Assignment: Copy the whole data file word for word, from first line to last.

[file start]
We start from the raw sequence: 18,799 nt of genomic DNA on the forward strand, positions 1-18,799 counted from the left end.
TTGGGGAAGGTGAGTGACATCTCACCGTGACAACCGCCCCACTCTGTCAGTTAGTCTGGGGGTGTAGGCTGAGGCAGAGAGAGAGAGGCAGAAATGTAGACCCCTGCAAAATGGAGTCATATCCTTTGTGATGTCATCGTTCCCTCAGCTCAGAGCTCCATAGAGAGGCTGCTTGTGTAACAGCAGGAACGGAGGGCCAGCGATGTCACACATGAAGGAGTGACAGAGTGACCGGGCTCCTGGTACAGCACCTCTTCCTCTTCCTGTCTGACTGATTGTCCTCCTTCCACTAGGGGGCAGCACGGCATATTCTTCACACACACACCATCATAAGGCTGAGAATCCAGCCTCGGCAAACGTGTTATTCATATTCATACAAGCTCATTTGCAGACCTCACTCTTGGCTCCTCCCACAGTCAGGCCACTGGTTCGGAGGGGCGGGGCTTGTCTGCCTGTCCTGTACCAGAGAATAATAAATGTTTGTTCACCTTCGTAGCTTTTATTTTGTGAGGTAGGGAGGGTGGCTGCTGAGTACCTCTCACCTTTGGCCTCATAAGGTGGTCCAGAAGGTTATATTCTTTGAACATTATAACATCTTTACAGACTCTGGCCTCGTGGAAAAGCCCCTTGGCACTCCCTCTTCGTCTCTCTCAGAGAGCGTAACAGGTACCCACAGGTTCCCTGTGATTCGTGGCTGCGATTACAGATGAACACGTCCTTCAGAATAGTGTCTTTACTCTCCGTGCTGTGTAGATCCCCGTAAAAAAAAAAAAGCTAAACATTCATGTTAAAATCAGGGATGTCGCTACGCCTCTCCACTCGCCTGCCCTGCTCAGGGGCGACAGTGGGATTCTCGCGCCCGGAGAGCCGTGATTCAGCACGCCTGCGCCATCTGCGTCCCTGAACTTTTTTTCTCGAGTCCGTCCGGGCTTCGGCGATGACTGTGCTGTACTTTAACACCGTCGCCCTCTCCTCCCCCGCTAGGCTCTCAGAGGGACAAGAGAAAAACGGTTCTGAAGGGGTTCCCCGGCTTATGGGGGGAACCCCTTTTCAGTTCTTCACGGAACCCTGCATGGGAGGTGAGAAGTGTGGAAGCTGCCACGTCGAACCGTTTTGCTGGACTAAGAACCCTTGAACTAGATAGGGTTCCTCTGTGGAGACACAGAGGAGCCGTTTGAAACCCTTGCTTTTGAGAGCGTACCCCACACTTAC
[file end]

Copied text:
We start from the raw sequence: 18,799 nt of genomic DNA on the forward strand, positions 1-18,799 counted from the left end.
TTGGGGAAGGTGAGTGACATCTCACCGTGACAACCGCCCCACTCTGTCAGTTAGTCTGGGGGTGTAGGCTGAGGCAGAGAGAGAGAGGCAGAAATGTAGACCCCTGCAAAATGGAGTCATATCCTTTGTGATGTCATCGTTCCCTCAGCTCAGAGCTCCATAGAGAGGCTGCTTGTGTAACAGCAGGAACGGAGGGCCAGCGATGTCACACATGAAGGAGTGACAGAGTGACCGGGCTCCTGGTACAGCACCTCTTCCTCTTCCTGTCTGACTGATTGTCCTCCTTCCACTAGGGGGCAGCACGGCATATTCTTCACACACACACCATCATAAGGCTGAGAATCCAGCCTCGGCAAACGTGTTATTCATATTCATACAAGCTCATTTGCAGACCTCACTCTTGGCTCCTCCCACAGTCAGGCCACTGGTTCGGAGGGGCGGGGCTTGTCTGCCTGTCCTGTACCAGAGAATAATAAATGTTTGTTCACCTTCGTAGCTTTTATTTTGTGAGGTAGGGAGGGTGGCTGCTGAGTACCTCTCACCTTTGGCCTCATAAGGTGGTCCAGAAGGTTATATTCTTTGAACATTATAACATCTTTACAGACTCTGGCCTCGTGGAAAAGCCCCTTGGCACTCCCTCTTCGTCTCTCTCAGAGAGCGTAACAGGTACCCACAGGTTCCCTGTGATTCGTGGCTGCGATTACAGATGAACACGTCCTTCAGAATAGTGTCTTTACTCTCCGTGCTGTGTAGATCCCCGTAAAAAAAAAAAAGCTAAACATTCATGTTAAAATCAGGGATGTCGCTACGCCTCTCCACTCGCCTGCCCTGCTCAGGGGCGACAGTGGGATTCTCGCGCCCGGAGAGCCGTGATTCAGCACGCCTGCGCCATCTGCGTCCCTGAACTTTTTTTCTCGAGTCCGTCCGGGCTTCGGCGATGACTGTGCTGTACTTTAACACCGTCGCCCTCTCCTCCCCCGCTAGGCTCTCAGAGGGACAAGAGAAAAACGGTTCTGAAGGGGTTCCCCGGCTTATGGGGGGAACCCCTTTTCAGTTCTTCACGGAACCCTGCATGGGAGGTGAGAAGTGTGGAAGCTGCCACGTCGAACCGTTTTGCTGGACTAAGAACCCTTGAACTAGATAGGGTTCCTCTGTGGAGACACAGAGGAGCCGTTTGAAACCCTTGCTTTTGAGAGCGTACCCCACACTTAC